Pittsburgh is a down to earth, welcoming city that has something for almost everyone.
Part of the attraction lies in Pittsburgh’s culture. With one of the U.S.A.’s largest collections of theater companies, the Three Rivers Film Festival, a world-class symphony orchestra, and a respected ballet company, Pittsburgh is a cultural powerhouse.
But high culture isn’t the only appeal. You can join the masses as they cheer on the Steelers NFL team, take craft brewery tours, dine on mountains of Polish dumplings at superb restaurants like Pierogies Plus, or watch indie bands perform at venues like the Smiling Moose.
To top it off, Pittsburgh is located in a beautiful setting. Located at the point the Allegheny, Ohio, and Monongahela rivers meet, the parks and hills of Pittsburgh offer incredible photo opportunities.
With beauty, culture, and good, honest fun to enjoy, Pittsburgh is a city that’s well worth exploring.
Pittsburgh is a sporting city like few others. Watch the Steelers battle it out in the NFL, cheer on the Penguins in the NHL, or the Pirates in the MLB.
In recent years, Pittsburgh has emerged as one of America’s craft brewing capitals. Time your visit to coincide with Craft Beer Week in April and tour famous local breweries like ShuBrew, the East End Brewing Company, and Grist Brew.
From the Vintage Grand Prix in September to spring’s Folk Festival and summer’s Three Rivers Arts Festival, there’s always something going on in Pittsburgh.
Pittsburgh has a massive array of theater companies, but the Pittsburgh Playhouse is the best known. If you get the chance, don’t miss performances of plays by August Wilson, one of America’s leading modern playwrights and a Pittsburgh native.
Food is one of Pittsburgh’s biggest draws. Try the pierogies at Cop Out; Primanti Brothers is the place to go for sandwiches, fries, and coleslaw, while El Burro is a great restaurant for sausage fans.
You don't have to have a green thumb to appreciate the tropical beauty of Phipps Conservatory and Botanical Gardens. The museum's simple layout and informative placards make stopping and smelling the roses easier than ever before. There is also an exhibit in which you can check out hand-blown glass art made into supernatural flower shapes. However one of the biggest highlights of your trip is sure to be the Butterfly Garden where you can have up close and personal encounters with these colorful insects. If you're lucky, one might even perch on your finger!
The Duquesne Incline is an open air cable car which was built over a hundred years ago on the steps of Mount Washington. In the 1970's, a group of locals banned together to ensure that the Incline would be properly preserved and improved upon as a Pittsburgh city landmark. Today you will see many locals heading for the hills to appreciate the sensational views from the observation deck at the top. The cable car is even open past midnight, making it the perfect vantage point for some urban star-gazing.
Tap into your inner mad scientist when you start exploring the Carnegie Science Center. There are many fun interactive exhibits for kids and adults to experience covering topics like robotics, hydroponics, and human anatomy. The science center is just one of four Carnegie landmarks in Pittsburgh, the others being the famous Carnegie Concert Hall, Carnegie Art Museum, and Carnegie Museum of Natural History. The building is located across from Heinz Field in the very heart of downtown surrounded by promenades and waterfront views of the Ohio River.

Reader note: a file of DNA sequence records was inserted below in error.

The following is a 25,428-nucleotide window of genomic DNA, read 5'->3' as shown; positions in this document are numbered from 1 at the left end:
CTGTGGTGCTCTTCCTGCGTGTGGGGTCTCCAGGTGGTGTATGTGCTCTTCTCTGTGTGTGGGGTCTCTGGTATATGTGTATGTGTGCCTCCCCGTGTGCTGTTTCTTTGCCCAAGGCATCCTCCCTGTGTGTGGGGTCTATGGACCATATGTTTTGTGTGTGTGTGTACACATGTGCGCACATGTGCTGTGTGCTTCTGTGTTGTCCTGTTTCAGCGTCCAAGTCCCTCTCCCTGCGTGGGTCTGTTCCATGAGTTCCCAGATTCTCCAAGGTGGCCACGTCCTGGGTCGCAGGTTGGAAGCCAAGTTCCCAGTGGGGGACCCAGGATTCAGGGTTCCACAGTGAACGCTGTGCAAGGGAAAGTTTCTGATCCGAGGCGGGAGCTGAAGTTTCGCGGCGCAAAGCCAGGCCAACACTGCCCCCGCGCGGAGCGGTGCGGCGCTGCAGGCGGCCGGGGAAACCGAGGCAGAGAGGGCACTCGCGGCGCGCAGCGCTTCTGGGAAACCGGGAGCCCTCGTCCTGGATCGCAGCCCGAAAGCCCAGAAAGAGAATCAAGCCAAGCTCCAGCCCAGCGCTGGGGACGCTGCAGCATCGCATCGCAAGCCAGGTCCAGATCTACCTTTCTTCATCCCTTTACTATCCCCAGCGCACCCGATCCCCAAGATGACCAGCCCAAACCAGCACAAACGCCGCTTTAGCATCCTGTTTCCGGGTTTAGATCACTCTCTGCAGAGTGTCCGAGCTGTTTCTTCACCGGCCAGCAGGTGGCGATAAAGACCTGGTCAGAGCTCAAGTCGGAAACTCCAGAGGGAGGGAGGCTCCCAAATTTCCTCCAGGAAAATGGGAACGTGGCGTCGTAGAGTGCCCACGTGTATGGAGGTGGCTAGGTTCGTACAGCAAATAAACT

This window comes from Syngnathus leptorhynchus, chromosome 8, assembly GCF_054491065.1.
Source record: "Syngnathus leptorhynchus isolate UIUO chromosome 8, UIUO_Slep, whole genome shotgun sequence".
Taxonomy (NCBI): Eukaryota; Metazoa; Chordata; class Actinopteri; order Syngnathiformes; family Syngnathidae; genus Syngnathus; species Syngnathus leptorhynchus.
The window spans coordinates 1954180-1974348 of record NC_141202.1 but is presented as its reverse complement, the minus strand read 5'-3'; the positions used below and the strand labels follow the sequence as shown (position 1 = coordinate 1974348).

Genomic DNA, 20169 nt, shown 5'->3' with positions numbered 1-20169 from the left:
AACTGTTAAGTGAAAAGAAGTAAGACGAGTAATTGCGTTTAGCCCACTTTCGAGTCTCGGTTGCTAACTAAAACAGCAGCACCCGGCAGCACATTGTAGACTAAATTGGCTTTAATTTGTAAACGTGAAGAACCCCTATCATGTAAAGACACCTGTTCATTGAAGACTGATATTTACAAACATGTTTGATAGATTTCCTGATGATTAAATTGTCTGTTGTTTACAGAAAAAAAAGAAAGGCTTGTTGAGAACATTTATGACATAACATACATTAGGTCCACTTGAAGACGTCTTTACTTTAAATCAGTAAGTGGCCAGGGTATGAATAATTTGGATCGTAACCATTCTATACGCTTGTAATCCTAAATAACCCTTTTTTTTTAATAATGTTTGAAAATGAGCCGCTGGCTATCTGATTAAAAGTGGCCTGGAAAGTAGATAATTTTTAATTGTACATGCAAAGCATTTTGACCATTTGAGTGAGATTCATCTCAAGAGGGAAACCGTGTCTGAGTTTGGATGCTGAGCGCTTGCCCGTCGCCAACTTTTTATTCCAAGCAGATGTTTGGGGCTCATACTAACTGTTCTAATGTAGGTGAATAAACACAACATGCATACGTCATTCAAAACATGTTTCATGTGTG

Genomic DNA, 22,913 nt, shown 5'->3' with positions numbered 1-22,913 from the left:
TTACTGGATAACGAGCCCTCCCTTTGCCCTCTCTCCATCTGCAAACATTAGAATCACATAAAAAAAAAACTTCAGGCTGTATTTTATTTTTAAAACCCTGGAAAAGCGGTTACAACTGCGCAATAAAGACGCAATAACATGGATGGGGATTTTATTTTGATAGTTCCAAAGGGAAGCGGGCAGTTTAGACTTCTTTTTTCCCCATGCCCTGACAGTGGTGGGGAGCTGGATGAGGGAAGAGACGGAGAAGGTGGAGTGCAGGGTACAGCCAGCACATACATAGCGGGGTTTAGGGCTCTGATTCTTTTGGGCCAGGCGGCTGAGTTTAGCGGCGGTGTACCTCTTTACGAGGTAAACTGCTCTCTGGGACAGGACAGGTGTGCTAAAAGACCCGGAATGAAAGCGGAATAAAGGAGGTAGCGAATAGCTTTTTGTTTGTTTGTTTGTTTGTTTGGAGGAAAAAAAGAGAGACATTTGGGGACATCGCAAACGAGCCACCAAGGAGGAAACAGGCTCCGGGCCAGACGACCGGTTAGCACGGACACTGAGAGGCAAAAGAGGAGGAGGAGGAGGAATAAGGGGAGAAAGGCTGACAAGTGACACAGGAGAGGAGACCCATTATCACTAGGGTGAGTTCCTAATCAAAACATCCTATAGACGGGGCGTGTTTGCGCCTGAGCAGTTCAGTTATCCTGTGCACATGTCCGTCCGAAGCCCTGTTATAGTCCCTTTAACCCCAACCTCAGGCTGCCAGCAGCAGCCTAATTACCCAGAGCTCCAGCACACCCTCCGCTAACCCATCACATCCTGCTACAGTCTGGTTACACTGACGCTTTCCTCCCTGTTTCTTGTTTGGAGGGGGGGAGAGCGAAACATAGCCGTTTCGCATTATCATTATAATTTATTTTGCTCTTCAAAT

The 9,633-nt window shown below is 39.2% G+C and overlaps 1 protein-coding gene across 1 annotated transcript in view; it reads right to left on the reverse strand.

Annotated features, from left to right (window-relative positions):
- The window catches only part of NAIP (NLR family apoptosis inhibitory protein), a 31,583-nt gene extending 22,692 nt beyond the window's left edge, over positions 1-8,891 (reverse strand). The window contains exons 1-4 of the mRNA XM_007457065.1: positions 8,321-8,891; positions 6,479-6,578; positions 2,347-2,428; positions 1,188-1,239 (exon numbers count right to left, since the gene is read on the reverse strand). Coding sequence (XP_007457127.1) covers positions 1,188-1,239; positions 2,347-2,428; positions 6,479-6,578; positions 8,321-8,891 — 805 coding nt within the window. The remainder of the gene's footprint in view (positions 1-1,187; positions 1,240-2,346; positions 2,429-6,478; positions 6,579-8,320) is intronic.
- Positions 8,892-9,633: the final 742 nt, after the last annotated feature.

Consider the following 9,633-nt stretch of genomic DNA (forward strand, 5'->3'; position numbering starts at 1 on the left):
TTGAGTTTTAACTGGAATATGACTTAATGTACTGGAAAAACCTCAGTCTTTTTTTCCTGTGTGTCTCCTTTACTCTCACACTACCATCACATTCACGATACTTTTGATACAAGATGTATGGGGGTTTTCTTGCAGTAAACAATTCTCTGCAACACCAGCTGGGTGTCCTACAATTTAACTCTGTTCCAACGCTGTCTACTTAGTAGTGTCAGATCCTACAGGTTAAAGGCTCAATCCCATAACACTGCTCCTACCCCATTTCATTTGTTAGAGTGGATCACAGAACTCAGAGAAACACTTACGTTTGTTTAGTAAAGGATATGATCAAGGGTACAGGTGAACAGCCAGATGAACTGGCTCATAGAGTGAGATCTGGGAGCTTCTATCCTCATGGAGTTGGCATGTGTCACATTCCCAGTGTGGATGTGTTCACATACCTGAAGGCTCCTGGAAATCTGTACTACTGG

As the name suggests, this museum was created to focus on the life and achievements of legendary American artist Andy Warhol. He is famous for his vast contributions to the art-pop movement, which is characterized by bright contrasting colors, everyday objects, and cultural icons of the 70s and 80s. The purpose behind pop art's modernism was a shift away from highbrow classical art and instead highlighting the everyday mundane. His influence can still be felt today through artists like Deborah Kass, Damien Hirst, and even Lady Gaga. The museum is the largest single-artist museum in the United States with seven floors of artwork to explore.
If you're one of those people who loves outdoor sports, then Mount Washington is the best place in Pittsburgh to visit. The highest mountain in the northeastern United States comprises a unique landscape for the region, alternating between snow-capped peaks and open grassy vistas perfect for hiking, skiing, and paragliding. Travel tip: there's a lot more to experience at Mount Washington besides outdoor sports. For the truly adventurous, get into gear and enjoy driving around the narrow winding roads along the mountain's popular auto-route.
Late summer is definitely the best time to visit Pittsburgh. The heat of July and August gives way to a pleasant warmth in September, and events like the Vintage Grand Prix offer plenty to do. Otherwise, spring is a good alternative (although it can be quite rainy), with major events like the Pittsburgh Folk Festival.